After viewing 2 coops in 90+ degree weather at mid-day we were ready for a break. Yvonne whipped up a lovely lunch ~ in her usual elegant style.
lunch1(blog)

lunch2(blog)

Artisan bread, olives and beer rounded out our fare. We had a delightful afternoon despite our minimal coop observations.

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Yum!

Forgive me, but I just cannot get over the thrill of harvesting so much fresh food each day. It reminds me of the experience of being out in the desert on a starry night and realizing these stars are always there — but so blithefully ignored in modern life.

Likewise, we eat store-bought food and forget just how much life and vitality fresh-picked food has. These berries were picked just moments before being plunked on top of my oatmeal to be steamed in their juices.
Berries22(blog)

At the other end of the day I harvest lettuce, peas, beans and a beet and carrot ~ all for my nightly salad.
Veg33b(blog)

I make my own vinegrette.
Vinegar(blog)

And le voila! Who knew fresh peas tasted so good raw? I also grate the carrot and about half the beet. I forgot to add them, but Calendula petals add great color.
Salad(blog)

Just add fresh-baked bread and a glass of wine. I pull an orange-sized wad of wet dough out and make a mini-loaf that lasts two nights.
Bread3(blog)

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The Bounty of Neighbors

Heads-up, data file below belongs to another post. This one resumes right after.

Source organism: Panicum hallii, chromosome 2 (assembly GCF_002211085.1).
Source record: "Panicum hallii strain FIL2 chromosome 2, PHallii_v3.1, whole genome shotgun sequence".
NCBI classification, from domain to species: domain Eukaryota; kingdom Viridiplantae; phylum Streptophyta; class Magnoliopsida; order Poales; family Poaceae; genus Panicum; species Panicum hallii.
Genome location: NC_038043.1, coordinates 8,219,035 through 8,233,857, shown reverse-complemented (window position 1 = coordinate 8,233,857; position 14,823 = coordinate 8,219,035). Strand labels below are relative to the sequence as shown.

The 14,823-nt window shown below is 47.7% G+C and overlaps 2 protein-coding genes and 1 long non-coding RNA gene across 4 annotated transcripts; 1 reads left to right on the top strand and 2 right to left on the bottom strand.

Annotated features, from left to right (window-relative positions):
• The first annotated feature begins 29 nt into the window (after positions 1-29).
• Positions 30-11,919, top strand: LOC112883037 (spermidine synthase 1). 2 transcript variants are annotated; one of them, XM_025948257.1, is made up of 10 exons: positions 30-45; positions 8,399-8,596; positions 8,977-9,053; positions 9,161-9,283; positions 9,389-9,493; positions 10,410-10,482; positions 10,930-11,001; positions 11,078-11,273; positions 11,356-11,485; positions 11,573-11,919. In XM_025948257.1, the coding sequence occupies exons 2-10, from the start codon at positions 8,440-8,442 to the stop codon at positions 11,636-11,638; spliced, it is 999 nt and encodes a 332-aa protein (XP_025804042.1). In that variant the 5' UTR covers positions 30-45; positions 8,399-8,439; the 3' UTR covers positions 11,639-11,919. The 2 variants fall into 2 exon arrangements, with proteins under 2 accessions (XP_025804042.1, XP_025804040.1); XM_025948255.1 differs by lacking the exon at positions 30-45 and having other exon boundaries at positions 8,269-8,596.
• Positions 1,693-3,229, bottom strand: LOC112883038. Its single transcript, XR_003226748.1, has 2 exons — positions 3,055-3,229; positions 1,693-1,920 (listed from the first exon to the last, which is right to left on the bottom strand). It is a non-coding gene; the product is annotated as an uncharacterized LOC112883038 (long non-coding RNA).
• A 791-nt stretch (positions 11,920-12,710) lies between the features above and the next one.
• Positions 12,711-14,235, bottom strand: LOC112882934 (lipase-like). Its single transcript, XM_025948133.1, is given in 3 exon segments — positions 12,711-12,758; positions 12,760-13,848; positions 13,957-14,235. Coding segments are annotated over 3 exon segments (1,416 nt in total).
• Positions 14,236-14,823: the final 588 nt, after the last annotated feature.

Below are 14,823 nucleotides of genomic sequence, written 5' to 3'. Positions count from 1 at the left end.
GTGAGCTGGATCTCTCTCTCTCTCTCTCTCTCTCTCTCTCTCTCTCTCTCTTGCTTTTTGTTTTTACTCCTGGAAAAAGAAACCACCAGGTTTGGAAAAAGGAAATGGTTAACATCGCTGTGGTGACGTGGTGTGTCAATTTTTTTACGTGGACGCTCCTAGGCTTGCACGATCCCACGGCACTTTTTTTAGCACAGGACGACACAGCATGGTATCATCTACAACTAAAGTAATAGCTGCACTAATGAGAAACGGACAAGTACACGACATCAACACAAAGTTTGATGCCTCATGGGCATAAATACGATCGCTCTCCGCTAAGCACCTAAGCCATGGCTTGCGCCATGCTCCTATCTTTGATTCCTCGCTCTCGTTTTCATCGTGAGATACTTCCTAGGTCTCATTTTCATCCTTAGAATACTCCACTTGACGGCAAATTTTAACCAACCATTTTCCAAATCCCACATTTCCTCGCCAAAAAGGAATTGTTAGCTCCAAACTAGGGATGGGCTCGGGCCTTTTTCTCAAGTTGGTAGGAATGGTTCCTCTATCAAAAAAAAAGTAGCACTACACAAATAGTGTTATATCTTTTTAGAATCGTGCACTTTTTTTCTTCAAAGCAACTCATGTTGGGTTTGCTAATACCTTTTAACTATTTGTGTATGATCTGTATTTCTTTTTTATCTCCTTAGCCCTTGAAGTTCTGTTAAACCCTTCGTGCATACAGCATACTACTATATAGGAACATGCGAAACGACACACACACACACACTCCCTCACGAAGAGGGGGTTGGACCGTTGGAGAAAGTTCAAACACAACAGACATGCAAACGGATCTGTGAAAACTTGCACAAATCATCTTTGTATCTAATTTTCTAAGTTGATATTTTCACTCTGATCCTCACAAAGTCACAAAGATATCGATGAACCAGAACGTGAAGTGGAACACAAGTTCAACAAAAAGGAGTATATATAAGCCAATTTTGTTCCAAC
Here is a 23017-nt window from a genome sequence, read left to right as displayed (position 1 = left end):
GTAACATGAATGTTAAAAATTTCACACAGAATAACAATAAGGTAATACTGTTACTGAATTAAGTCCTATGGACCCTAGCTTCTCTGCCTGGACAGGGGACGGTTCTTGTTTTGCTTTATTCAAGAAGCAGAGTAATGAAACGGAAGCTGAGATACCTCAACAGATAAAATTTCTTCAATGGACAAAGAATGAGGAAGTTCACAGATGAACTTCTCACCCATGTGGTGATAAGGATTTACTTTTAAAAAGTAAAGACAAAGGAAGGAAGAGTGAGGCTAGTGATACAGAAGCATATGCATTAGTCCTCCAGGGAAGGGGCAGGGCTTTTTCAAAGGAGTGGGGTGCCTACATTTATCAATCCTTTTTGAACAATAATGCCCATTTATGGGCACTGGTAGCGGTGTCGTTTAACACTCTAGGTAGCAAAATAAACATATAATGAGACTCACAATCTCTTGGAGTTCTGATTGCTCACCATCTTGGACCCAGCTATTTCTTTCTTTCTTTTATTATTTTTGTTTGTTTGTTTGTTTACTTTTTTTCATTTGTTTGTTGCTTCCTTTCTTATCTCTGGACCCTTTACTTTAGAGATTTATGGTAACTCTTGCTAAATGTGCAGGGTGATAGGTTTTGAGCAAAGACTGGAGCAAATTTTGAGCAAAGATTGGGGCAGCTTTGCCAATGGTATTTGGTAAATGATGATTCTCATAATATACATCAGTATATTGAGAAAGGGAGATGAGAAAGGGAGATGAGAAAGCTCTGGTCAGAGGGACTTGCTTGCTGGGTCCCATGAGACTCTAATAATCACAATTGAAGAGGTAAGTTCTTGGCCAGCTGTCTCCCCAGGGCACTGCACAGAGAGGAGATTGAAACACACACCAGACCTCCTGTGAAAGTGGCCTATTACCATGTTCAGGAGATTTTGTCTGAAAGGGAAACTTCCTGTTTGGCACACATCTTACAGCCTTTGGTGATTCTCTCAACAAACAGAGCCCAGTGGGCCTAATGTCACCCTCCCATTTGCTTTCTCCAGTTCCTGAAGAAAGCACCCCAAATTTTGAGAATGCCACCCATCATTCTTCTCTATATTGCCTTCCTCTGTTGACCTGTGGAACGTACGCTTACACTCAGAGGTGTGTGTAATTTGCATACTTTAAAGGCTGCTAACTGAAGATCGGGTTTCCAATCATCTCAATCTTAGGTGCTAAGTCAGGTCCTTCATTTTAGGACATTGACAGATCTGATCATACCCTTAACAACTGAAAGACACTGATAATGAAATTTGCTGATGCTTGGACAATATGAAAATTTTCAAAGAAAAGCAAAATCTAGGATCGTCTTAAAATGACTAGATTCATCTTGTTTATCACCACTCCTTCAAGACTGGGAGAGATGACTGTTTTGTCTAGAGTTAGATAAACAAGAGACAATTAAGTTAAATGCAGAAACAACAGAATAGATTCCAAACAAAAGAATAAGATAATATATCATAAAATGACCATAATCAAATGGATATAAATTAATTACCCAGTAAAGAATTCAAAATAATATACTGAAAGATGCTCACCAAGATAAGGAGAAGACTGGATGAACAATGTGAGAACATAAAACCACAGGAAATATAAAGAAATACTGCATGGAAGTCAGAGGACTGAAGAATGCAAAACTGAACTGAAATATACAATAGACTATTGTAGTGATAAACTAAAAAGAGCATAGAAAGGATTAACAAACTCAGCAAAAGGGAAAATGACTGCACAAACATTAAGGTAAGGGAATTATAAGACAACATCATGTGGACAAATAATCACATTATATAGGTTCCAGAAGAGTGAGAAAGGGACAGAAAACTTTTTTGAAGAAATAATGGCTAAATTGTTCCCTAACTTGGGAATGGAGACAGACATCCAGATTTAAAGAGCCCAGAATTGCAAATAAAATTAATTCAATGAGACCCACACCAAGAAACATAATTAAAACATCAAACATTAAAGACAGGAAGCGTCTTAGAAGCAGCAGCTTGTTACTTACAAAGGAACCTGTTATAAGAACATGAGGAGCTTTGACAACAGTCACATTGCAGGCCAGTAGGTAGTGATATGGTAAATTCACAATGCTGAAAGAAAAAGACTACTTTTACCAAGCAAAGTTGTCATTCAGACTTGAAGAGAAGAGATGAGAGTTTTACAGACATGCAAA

A little “backyard” posting is called for here. I’d envisioned having my own robust veggie garden by this time, but the sunny portion of my lot needs some major excavation and I’m a little deficient in the “brawn” department, so some projects are going slower than anticipated.

But my neighbors have strong agricultural roots and even though they’re older than I am … 1) there’s two of them, 2) they have adult children in the trades and 3) they have eager grand-children who work for free.

This summer they’ve been called away for six weeks and have left their garden in my care. I have full harvesting privileges … just as blueberries are coming on!

It was too breezy for a good close-up so this will have to do. Suffice it to say that my morning oatmeal is amply berried up.
Veg01(blog)

There are peas for noshing (my parrot Sophie’s fave).
Veg02(blog)

Enough beets (and beet greens) for an army.
Veg03(blos)

An equal quantity of carrots.
Veg04(blog)

And yet more peas, beans and lettuces. I’m thinking we might consider making this a permanent arrangement!

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Pacific City

Summer brings out the “beyond” portion of this blog. My sister and I took the “high top” over to¬† Pacific City to visit her son. Besides surfing and dory boats the beach sports Haystack Rock and a mammoth sand dune. We arrived in fog, but the next morning was surprisingly clear.

After coffee and a crossword at a greasy spoon, I headed out to see what I could see (while everyone else slept). It was about a 2 1/2 mile walk to the beach.

The first thing to catch my eye was this barn door — so many textures and shades.
doorway1

The Nestucca River was serene in the morning light. I spied a Green Heron and Belted Kingfisher scouting for their breakfast.
River1(blog)

And Haystack Rock was in full sunlight.
Rock02(blog)

The beach was strewn with trucks launching dory boats into the surf …
Clilff1(blog)

… leaving tire tracks in the sand.
Tracks1(blog)

I came across this colorful display of lawn chairs on my way home.
chairs1(blog)

I thought this was an especially lovely bike stand.
Bikestand(blog)